It is commonly known that LC–MS/MS, especially when working in ESI mode, is susceptible to matrix effects, affecting quantitative accuracy. This new methodology overcomes the necessity of pesticide derivatization. This was achieved by combining an ion chromatography separation with the high sensitivity of the mass spectrometer for analyte detection. Analytes are successfully separated using an LC column in a method switching reversed-phase system, with MS-amenable mobile phases at around pH 9. All analytes are well retained with reproducible retention times, allowing detection of the majority of background components. The method meets the Directorate-General for Health and Food Safety (DG SANTE) requirements of reproducibility (<20%) and recovery (80 to 110%), and the limit of detection (LOD) of the method is below 0.01 mg/kg. Excellent long-term stability and robustness were achieved throughout the validation of this method for food samples extracted by the QuPPe procedure.
This modified LC–MS/MS analysis offers the possibility to analyze multiple polar pesticides in a single injection without derivatization. The ion chromatography based approach uses ammonium buffers, a deviation from traditional LC buffers that enables detection of polar pesticides by MS/MS. A sufficiently sensitive mass spectrometer allows the analysis to be performed without the need for an ion suppressor using a standard reversed-phase LC based system. This eliminates the need to change inlets between typical pesticide analyses.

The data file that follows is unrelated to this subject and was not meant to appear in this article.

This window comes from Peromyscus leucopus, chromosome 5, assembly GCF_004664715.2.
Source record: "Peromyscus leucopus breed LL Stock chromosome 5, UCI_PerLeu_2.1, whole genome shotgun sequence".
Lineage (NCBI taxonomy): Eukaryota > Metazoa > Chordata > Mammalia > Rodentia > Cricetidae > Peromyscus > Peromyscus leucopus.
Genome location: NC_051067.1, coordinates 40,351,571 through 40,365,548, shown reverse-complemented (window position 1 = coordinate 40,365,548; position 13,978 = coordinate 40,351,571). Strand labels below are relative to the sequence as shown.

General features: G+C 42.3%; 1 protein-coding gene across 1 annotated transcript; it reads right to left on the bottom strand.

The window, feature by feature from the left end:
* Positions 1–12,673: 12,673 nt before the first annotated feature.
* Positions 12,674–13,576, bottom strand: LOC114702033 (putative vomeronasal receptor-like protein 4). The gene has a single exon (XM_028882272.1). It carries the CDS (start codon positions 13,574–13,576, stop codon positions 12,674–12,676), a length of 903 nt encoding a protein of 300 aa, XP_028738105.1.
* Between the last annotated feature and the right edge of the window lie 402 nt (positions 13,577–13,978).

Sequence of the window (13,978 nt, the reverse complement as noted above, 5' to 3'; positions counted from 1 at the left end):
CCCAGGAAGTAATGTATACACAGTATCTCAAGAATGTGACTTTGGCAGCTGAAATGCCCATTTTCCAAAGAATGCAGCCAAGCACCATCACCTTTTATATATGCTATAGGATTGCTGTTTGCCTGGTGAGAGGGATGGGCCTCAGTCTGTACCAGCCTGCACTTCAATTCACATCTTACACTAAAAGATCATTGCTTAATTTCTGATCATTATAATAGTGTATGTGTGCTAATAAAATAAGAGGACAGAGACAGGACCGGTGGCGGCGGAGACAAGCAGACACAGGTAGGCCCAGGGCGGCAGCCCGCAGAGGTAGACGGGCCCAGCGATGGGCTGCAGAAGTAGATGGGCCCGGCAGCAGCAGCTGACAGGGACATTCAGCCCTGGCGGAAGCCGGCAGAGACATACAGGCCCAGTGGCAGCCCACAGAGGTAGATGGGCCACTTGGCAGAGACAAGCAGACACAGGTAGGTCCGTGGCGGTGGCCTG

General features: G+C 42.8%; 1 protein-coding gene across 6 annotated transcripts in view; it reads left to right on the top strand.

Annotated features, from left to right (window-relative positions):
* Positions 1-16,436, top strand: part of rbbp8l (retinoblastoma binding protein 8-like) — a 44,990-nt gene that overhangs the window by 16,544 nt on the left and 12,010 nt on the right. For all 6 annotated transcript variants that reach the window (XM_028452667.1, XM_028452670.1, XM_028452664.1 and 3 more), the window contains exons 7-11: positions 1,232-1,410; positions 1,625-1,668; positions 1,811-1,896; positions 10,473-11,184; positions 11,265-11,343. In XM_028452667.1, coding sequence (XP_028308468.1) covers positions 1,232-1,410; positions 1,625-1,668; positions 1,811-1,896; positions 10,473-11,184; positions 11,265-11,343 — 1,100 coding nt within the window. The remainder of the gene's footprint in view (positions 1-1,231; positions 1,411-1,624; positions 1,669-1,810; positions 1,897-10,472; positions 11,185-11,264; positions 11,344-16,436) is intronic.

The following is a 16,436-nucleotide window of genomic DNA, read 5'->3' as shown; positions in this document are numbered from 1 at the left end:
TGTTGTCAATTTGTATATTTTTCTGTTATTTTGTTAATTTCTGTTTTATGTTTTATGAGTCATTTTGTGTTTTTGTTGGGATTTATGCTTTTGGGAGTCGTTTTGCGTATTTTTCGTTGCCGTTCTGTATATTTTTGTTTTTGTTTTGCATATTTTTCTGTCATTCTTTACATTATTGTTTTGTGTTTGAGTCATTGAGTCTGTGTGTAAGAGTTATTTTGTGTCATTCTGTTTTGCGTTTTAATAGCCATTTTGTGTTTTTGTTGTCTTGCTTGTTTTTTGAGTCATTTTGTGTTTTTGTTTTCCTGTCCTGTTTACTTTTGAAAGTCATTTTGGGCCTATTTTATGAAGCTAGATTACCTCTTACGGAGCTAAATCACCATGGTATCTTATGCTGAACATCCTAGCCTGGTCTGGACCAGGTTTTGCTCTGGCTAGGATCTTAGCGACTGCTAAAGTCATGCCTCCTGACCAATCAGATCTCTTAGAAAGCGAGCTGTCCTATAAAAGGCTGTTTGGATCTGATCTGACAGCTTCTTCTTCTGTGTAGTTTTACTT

By removing the need for derivatization, sample preparation is greatly simplified, and the time required to analyze polar pesticides is reduced. As an additional advantage, the column lifetime is well over one thousand matrix samples, allowing high-throughput polar pesticide analysis with less system maintenance. This method was found to be considerably more robust and sensitive than other approaches, and has achieved the target limit of detection required to meet existing and proposed future regulations of glyphosate and similar polar pesticides.
(1) M. Krüger, P. Schledron, W; Schrödl, H.W. Hoppe, W. Lutz, and A.A. Shehata, J. Environ. Anal. Toxicol. 4, 210 (2014). doi: 10.4172/2161-0525.1000210.
(2) W. Broer, U. Chiuminato, J. Stahl-Zeng, D. McMillan and P. Taylor, "A Robust and Sensitive Method for the Direct Analysis of Polar Pesticides in Food and Environmental Samples Without Derivatization" (Nofalab Laboratories, Schiedam, the Netherlands; Sciex, Darmstadt, Denmark; Sciex, Warrington, United Kingdom, 2018).
(3) M. Anastassiades, D.I. Kolberg, A. Benkenstein, E. Eichhorn, S. Zechmann, D. Mack, C. Wildgrube, I. Sigalov, D. Dörk, and A. Barth, "Quick Method for the Analysis of numerous Highly Polar Pesticides in Foods of Plant Origin via LC–MS/MS involving Simultaneous Extraction with Methanol (QuPPe-Method)" Version 9.3 (EU Reference Laboratory for Pesticides Requiring Single Residue Methods [EURL-SRM], Fellbach, Germany, August 2017).
Wim Broer and Ugo Chiuminato are with Nofalab Laboratories in Schiedam, the Netherlands. Jianru Stahl-Zeng is with Sciex in Darmstadt, Denmark. Daniel McMillan and Phil Taylor is with Sciex in Warrington, UK. Direct correspondence to: firstname.lastname@example.org.